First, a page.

It is a backwards, overcomplicated way to subsidise the restaurant industry
I partook of Eat Out to Help Out, last summer. It was an accident. We were driving to a holiday let and stopped to buy lunch (which we ate outside); the cost for all four of us was only a tenner, because, it turned out, Rishi Sunak was picking up the tab.
EOTHO ended in August, but now there are rumours that Sunak wants to bring it back. I don’t like criticising political decisions much, because I don’t have to make them, and it’s easy to criticise from the sidelines — but in this case, I’ll make an exception. It seems absolutely insane to me.
A study last October suggested that EOTHO caused “between 8 to 17 percent of all new local infection clusters” while it was in place. It’s very hard to use observational studies like this to say what caused what, and I’ve seen some criticism of the methods, but it’s hardly a shocking, implausible hypothesis that incentivising people to sit in badly ventilated rooms for two hours might have driven infections.
And it’s likely we’ll still be seeing reasonable levels of Covid well into the summer, so it would be unsurprising if it did it again. That may not lead to huge numbers of deaths, if most of the most vulnerable are vaccinated, but it may well lead to mutations arising which render the vaccines less effective.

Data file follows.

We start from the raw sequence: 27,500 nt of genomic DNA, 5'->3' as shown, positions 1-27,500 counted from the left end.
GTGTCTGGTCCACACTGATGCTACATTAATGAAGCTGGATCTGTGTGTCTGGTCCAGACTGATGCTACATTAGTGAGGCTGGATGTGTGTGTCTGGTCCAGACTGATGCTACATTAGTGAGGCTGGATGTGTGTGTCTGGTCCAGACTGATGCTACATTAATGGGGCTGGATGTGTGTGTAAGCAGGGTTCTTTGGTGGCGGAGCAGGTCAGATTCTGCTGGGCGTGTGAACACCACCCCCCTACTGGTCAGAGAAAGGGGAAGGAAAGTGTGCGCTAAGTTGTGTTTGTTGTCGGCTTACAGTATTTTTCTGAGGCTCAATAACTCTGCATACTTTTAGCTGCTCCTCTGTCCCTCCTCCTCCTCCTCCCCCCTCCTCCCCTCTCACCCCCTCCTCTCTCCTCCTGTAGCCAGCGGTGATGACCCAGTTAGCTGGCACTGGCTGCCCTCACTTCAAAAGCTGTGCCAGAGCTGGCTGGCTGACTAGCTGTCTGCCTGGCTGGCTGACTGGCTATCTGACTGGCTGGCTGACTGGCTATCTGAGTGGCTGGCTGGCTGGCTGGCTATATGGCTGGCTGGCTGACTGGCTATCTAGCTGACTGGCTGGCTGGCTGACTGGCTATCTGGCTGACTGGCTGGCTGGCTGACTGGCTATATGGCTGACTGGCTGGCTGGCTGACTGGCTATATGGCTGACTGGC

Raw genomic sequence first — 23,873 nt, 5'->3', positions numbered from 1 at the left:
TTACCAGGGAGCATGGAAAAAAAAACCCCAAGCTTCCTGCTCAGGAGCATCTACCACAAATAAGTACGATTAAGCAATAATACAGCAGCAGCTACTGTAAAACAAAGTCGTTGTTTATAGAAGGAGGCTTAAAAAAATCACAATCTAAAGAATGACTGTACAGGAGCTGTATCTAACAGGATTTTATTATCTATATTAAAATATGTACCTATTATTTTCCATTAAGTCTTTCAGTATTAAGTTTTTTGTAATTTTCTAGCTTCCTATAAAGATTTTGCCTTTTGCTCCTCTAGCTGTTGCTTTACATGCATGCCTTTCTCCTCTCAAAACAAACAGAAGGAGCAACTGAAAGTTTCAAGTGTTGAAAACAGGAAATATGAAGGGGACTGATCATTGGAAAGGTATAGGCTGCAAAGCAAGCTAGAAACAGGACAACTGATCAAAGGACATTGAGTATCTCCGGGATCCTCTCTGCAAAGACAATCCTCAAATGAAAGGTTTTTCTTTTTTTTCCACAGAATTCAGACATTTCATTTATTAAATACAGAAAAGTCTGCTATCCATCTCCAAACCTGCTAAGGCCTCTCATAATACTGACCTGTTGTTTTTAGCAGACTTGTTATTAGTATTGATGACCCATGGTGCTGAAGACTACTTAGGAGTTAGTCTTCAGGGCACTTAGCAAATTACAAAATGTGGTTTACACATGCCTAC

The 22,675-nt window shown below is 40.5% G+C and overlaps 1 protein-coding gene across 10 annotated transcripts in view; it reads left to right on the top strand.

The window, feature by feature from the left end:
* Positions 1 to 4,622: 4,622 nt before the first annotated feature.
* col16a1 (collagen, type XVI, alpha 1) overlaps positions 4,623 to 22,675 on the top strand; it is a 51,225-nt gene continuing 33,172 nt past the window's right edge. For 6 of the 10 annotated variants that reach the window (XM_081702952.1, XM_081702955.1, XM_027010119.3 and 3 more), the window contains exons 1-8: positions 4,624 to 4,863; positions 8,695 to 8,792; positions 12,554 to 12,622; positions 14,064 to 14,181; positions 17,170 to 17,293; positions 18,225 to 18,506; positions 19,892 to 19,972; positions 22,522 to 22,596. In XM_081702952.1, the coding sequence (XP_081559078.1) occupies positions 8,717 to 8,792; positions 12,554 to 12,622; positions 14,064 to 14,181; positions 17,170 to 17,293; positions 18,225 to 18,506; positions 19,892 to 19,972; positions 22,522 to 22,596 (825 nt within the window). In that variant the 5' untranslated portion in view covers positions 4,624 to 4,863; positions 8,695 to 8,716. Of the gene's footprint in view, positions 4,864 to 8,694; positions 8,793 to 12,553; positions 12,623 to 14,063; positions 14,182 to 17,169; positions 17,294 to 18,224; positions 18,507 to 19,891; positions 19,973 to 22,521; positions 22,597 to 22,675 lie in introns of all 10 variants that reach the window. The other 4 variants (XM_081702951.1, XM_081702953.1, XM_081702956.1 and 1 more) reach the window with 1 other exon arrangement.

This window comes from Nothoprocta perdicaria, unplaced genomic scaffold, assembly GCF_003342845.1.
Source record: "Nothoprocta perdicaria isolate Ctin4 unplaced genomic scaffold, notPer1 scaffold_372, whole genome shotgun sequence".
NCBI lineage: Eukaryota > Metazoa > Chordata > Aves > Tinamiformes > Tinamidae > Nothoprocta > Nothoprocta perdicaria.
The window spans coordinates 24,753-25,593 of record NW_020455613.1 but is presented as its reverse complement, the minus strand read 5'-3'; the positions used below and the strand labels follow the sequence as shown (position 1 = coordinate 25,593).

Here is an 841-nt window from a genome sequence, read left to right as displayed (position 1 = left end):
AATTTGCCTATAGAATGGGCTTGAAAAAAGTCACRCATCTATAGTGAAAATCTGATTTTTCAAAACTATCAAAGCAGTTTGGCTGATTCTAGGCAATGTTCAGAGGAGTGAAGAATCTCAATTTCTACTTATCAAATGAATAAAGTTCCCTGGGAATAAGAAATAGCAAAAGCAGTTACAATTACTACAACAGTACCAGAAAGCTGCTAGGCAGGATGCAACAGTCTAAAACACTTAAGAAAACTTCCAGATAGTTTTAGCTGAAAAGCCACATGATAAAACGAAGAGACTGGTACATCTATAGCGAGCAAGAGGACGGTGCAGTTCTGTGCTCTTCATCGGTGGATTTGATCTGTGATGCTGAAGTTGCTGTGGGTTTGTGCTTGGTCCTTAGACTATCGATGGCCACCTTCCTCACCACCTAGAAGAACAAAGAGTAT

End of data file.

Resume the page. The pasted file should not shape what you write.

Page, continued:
But also — I don’t know, I’m not an economist, but it strikes me as a weirdly backwards, overcomplicated way to subsidise the restaurant industry. The Treasury spent £849 million on EOTHO last time around. That’s not a huge amount in terms of the national budget — a bit less than a thousandth of the government’s total expenditure. But apparently 52,000 businesses registered for the scheme. The government could have simply given each of them £16,000 for the same cost.
I don’t suppose that would keep them all afloat. But I don’t suppose EOTHO kept them all afloat either (quite a few places near me seem to be permanently closed). And at least you wouldn’t be deliberately encouraging people to spread the virus.
Even better: why not give some of the money in tax breaks to help restaurants establish takeaway services or outdoor eating? Incentivise genuinely Covid-safe ways of doing business? Since last summer, it has become much clearer that SARS-Cov2 is an airborne virus. All that Covid theatre when you went in a restaurant last year, all the gaps between tables and ostentatiously empty place-settings — all the waiters leaving your dinner at the end of the table so they didn’t come too near you, all the spray-cleaning of toilet-door handles — was just that: theatre. You were still sitting in a soup of floating viral particles.
Insofar as I have any clue about the economics of it at all, it seems entirely sensible to spend lots of money boosting the economy, and borrowing to do so at historically low interest rates; I have no problem with that. But surely we can find smarter ways of doing it than “I’ll give you cheap dinner if you promise to go and breathe Covid fumes in a roomful of strangers.”